Protesting the Protest
The anti-abortion movement in our country is picking up steam, and they organized a national de-fund Planned Parenthood day on Saturday, Oct 10th. There was a big protest planned in Ventura, CA, and so Jamie and I decided to attend in support of Planned Parenthood. Obama has clearly stated he will veto any bill that de-funds Planned Parenthood, so our desire to attend was not for any practical political motive, but because we truly felt the protest was immoral and we felt inspired to lend Planned Parenthood some support. In short, we were protesting the protest. (If you want to read more about this issue, you can check out these articles: NPR, WP, Cosmo, Bustle)
It was only two weeks prior that a nearby Planned Parenthood in Thousand Oaks, CA was the victim of an arson attack. Moreover, the thought that people using possibly-sensitive medical services would have to face protesters as they walk into the building just seemed awful.
The next day Jamie and I drove to Ventura, where Jamie’s sister joined us at the protest. I didn’t know exactly what to expect. I knew we would be outnumbered, but I didn’t know we would be the only ones there in support.
There was just the three of us with our homemade signs surrounded by a crowd of over a hundred anti-abortion protesters. They were a well-organized and cohesive group. They had T-shirts, big signs, and a PA system that blasted live sermons about the value of life and faith.
It was more than a little uncomfortable as we found our spot and held up our signs. I could feel the tension, and the blatant glares made it even more obvious. A few people did eventually come up to give us their support. A nearby business brought us waters, and the Planned Parenthood gave us the one sign they had left (and took our picture with our signs 🙂 ). Even though the community support felt good, we were still greatly outnumbered, and we were constantly bombarded by defunders that wanted to question us about our motives.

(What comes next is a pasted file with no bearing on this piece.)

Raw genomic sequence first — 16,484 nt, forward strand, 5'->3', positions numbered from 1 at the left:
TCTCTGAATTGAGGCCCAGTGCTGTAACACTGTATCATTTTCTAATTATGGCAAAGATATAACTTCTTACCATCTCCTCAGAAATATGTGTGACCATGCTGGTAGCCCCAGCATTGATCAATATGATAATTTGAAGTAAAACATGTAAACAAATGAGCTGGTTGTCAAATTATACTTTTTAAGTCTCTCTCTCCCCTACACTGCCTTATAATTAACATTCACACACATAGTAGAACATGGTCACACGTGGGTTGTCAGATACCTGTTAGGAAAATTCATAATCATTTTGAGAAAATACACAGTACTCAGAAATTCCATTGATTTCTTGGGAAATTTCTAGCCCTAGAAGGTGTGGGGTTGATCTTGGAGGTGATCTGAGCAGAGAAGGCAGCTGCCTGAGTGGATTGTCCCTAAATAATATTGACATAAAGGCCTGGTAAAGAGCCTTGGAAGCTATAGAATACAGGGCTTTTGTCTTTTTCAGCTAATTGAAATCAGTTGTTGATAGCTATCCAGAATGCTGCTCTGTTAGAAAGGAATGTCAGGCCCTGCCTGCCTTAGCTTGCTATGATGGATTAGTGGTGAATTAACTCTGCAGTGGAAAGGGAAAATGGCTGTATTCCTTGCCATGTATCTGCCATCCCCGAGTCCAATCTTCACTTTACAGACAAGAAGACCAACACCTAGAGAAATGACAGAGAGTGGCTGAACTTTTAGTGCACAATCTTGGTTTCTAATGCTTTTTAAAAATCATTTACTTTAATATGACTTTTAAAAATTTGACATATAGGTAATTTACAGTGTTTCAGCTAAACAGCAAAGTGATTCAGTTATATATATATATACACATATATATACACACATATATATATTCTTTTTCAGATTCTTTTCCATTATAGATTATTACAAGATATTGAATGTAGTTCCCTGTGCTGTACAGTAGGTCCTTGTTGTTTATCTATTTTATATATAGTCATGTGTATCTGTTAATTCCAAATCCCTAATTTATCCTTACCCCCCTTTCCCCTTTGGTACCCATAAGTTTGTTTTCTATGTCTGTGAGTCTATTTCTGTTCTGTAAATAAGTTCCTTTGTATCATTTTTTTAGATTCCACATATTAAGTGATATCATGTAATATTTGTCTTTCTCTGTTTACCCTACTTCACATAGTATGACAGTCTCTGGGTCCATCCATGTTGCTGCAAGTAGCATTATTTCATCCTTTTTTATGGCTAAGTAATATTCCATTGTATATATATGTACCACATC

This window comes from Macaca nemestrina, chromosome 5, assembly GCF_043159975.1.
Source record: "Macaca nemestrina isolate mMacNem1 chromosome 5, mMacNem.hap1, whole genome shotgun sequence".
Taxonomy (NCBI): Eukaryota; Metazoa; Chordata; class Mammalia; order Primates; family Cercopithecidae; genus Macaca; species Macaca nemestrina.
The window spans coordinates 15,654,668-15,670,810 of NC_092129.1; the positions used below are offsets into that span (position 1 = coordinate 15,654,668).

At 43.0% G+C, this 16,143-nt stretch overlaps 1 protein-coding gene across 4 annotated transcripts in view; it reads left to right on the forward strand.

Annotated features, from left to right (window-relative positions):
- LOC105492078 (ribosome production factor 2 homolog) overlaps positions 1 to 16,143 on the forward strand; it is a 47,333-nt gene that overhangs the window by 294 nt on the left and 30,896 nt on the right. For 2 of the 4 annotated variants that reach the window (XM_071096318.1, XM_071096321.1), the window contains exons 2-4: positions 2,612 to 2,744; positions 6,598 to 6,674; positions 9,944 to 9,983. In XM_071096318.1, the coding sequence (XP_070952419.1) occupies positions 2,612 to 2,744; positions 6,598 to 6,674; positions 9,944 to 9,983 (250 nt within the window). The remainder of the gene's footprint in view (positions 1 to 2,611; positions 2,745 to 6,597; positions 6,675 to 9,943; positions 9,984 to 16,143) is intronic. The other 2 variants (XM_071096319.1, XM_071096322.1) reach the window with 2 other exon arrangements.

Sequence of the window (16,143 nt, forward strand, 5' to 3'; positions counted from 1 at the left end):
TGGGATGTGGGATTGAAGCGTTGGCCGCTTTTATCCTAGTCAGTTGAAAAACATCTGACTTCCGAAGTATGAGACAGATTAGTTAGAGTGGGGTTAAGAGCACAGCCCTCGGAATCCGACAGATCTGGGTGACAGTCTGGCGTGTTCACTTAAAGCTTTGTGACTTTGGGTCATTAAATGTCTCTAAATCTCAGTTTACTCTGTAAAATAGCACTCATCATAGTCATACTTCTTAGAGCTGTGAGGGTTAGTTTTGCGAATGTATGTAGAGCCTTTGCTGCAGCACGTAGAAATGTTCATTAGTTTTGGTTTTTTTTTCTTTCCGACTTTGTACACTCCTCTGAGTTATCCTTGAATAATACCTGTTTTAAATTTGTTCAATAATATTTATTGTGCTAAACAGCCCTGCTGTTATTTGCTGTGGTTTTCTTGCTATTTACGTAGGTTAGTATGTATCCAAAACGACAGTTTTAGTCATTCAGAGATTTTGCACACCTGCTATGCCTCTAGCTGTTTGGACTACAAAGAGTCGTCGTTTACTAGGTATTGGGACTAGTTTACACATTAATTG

It only took about 20 minutes for the first group to approach us. They all asked the same questions: why do we support Planned Parenthood, do we know that they sell baby parts, have we watched the videos, when does life begin…
“Do you know that a heart starts beating at four weeks?!!!” said one girl, probably around 17 years of age. “Do you know that they harvest organs while the fetus is still alive!!?” said another. “Don’t you care about all of the young girls that they murder every year?” screamed an older woman as she walked by.
There was just the three of us with our homemade signs surrounded by a crowd of over a hundred defunders.
I started every conversation by saying I didn’t want to get into it, but somehow I was sucked in each time. They would say things like, “Well we are here to defend our views because we feel strongly about them. I am just asking you to do the same.”
Finally I said, “yeah but there are a hundred of you, and three of us. You at least get to take breaks.” This made the woman questioning me laugh, which broke some of the tension, but then she went right into it, sucking me into her worldview of conspiracy theories and pseudo-science.
Even when the conversations were cordial, they still felt vacant. It wasn’t two beings discussing opposing views, it was one group talking at another and expecting them to change their mind.
Granted, I played into it too, even though I knew better. In the beginning, the awkwardness and tension made it difficult to look the other side in the eye. Their discomfort only added to this, and it all pointed to a situation where we weren’t people to each other. At some point the tension settled a little, and I felt myself easing into the scene. We still weren’t welcome by them, but it just all seemed to be OK. I could begin to look at the defunders in the eye and even smile. It was around this time that we changed locations to be in the shade.